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Tram nocturne (1950) by Paul Delvaux.

Several of the examples listed here are Belgian which either means that trams exercise the Belgian imagination more than that of other nations, or I happen to pay more attention to Belgian art. (Probably a little of both.) Paul Delvaux put trams into several paintings but seems to have been the only Surrealist to do so.

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The trams that haunt my imagination are the cream-and-green vehicles that trundled for decades up and down the Fylde coast between Blackpool and Fleetwood. These machines used to run along the line at the end of the street I grew up in so there’s never been a day I can remember when I wasn’t aware of the tram—and of these vehicles in particular—as a viable mode of public transport. Looking at the websites of tram enthusiasts reveals the different names for each generation of Blackpool trams; so I now know that the bow-ended ones (which I always liked) are known as Brush Railcoaches, while the double-deckers are known as Balloons. None of these names were ever used by locals.

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Back to Belgium, and the comics and illustrations drawn by the marvellous François Schuiten are filled with trams. I’ve written at length about the Obscure World mythos of Schuiten and Peeters so rather than repeat myself I’ll point to the mystery of Tram 81, a recurrent and unexplained presence in Schuiten’s work.

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Nocturna Artificiala.

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Nocturna Artificiala.

Trams for the Brothers Quay are the small European variety rather than the streetcars seen in some American cities. One of the brothers’ Black Drawings, Chateau de Labonnecuyere, features a pantographed vehicle that glides through their later animated films. The first of these, Nocturna Artificiala (1979), is a wordless masque involving the yearning relationship between the solitary puppet character and an empty, nocturnal tram. The film is an animated extension of Chateau de Labonnecuyere which not only features the drawing itself but also includes a unique moment where the tram glides through the vast cathedral seen in the background.

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Leos Janacek: Intimate Excursions.

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Leos Janacek: Intimate Excursions.

The power-line supports seen in Chateau de Labonnecuyere are a recurrent motif in the Quays’ works. They appear together with the Nocturna Artificiala tram in Leos Janacek: Intimate Excursions (1983), and may be glimpsed among the faded detritus in Street of Crocodiles (1986).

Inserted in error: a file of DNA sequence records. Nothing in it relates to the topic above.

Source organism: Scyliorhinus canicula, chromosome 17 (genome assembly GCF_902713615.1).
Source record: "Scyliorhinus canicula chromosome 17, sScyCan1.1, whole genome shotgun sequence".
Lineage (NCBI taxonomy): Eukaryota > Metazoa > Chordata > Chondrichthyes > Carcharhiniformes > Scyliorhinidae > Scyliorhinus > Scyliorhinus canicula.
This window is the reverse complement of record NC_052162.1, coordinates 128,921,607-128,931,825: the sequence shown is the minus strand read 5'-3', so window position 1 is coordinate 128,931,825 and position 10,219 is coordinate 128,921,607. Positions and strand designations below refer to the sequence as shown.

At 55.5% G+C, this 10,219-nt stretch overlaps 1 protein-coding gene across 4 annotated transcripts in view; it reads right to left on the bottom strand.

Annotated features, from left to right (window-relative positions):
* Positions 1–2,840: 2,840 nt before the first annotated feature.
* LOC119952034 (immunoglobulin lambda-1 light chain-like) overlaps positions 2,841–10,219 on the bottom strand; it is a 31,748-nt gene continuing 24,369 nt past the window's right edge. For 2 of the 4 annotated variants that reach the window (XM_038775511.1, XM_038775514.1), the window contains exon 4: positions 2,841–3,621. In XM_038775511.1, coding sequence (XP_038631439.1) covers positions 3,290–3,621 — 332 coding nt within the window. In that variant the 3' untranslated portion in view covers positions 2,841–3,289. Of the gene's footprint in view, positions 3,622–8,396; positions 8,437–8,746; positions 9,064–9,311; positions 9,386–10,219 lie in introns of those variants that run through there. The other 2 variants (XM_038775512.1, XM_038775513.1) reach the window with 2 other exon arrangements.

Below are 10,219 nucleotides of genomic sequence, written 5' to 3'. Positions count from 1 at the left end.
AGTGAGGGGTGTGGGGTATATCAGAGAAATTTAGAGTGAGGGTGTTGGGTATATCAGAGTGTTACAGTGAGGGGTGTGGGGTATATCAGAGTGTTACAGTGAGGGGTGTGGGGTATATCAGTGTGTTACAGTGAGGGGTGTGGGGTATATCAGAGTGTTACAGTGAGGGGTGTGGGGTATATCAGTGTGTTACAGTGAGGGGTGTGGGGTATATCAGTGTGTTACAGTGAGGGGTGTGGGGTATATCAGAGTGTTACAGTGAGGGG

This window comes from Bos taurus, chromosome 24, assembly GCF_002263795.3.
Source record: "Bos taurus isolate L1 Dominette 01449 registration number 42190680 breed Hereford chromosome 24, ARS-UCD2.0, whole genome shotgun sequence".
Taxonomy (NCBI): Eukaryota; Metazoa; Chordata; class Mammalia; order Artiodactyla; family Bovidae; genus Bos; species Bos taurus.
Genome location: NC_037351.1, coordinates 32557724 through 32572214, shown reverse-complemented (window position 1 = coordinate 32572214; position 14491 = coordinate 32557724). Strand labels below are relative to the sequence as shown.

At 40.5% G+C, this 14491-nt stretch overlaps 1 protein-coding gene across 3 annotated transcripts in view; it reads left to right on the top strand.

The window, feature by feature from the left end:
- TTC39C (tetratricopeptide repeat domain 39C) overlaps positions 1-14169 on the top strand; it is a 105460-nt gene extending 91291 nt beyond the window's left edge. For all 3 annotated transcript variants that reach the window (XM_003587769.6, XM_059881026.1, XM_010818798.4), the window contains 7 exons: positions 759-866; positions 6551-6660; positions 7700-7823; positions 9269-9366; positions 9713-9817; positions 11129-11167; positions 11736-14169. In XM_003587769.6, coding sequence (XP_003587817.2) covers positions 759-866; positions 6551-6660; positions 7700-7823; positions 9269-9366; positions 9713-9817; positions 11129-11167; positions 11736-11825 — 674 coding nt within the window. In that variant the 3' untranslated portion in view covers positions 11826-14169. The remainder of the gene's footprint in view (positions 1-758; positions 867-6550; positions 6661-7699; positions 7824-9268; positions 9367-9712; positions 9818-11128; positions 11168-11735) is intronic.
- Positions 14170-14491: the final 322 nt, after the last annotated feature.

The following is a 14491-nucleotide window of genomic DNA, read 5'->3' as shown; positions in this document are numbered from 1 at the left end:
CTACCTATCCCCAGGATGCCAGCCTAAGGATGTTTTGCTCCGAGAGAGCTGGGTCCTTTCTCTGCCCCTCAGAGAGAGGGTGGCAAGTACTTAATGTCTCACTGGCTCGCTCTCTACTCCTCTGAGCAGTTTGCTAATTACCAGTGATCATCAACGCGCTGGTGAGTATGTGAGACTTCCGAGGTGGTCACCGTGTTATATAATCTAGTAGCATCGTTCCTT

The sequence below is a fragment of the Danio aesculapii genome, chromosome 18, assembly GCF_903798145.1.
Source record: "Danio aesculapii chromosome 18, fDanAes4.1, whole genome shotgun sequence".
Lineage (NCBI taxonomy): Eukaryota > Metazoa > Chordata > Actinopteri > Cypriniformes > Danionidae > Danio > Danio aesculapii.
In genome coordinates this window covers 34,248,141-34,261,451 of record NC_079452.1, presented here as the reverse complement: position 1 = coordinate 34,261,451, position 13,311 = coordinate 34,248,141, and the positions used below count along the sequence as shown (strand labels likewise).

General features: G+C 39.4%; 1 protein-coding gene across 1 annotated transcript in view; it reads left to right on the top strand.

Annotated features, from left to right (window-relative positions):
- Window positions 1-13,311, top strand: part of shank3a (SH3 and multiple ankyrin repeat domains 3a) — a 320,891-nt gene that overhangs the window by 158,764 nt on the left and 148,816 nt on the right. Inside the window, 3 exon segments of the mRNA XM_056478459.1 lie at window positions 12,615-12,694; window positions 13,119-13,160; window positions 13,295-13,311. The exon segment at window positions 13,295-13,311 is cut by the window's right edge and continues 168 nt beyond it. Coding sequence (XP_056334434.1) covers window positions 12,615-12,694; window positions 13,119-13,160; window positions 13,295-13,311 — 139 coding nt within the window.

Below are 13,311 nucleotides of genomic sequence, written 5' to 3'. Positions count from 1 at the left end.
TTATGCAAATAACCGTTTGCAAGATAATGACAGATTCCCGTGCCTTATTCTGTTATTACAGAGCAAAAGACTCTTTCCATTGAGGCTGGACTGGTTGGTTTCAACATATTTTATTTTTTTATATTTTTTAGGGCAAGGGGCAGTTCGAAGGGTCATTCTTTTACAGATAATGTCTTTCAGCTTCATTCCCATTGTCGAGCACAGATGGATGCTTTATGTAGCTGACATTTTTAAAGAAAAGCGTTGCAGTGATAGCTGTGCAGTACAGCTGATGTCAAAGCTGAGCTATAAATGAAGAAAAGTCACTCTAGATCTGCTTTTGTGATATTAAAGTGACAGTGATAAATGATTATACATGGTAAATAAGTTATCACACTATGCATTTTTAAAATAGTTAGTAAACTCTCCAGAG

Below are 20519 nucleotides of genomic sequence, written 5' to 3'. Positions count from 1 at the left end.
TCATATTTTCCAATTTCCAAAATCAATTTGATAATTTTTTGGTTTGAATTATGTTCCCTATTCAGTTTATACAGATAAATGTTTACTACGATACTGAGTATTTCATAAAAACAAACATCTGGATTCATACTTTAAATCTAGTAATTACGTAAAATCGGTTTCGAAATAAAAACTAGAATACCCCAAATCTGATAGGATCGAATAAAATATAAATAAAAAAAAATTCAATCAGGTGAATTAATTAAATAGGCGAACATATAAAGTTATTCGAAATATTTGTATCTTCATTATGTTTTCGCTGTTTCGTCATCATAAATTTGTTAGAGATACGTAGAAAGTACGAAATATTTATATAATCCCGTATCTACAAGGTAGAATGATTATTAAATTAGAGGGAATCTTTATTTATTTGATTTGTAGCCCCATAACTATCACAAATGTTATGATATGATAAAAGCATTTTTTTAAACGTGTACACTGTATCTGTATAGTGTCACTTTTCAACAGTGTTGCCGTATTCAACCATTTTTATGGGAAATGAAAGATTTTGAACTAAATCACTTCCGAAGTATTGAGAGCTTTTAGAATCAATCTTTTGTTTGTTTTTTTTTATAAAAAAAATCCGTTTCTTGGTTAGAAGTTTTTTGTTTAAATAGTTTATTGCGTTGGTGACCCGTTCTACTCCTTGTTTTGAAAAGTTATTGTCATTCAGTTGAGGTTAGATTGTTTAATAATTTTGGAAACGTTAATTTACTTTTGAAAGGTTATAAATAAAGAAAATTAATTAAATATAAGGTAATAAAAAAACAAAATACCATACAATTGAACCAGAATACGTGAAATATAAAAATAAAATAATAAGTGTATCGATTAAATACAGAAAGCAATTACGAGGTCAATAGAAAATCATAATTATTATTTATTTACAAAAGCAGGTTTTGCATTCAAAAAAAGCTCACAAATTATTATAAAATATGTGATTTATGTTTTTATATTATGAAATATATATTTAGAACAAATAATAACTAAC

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Avalon.

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Avalon.

I don’t know what the Quays would make of the science-fiction scenario of Mamoru Oshii’s Avalon (2001) but the recurrent scenes of a nocturnal tram journey would probably appeal, especially since the tram in question is a Polish one. Mamoru Oshii is the director of many SF-oriented animations, not least The Ghost in the Shell (1995). Avalon was a surprise when it appeared (and then seemed to vanish all-too-quickly): a live-action drama concerning the players of a virtual reality game which can have lethal consequences for the contestants. The film was made in Poland with a Polish cast, and the scenes are heavily processed throughout, with everything given a sepia wash. Coming after The Matrix, Dark City et al, the virtual reality aspect wasn’t so much of a surprise but I loved the juxtaposition of a futuristic story in a run-down European setting. And the trams, of course. The dream-like atmosphere of the film’s mundane scenes brings everything back to Delvaux and his tram nocturnes.

I was going to add Tramway (1966) to this list, a short student film directed by Krzysztof Kieslowski, but it’s not especially mysterious. It’s worth a look if you like Kieslowski, however, and may be watched here. If anyone has suggestions for other mysterious trams then please leave a comment.

Previously on { feuilleton }
Paul Delvaux: The Sleepwalker of Saint-Idesbald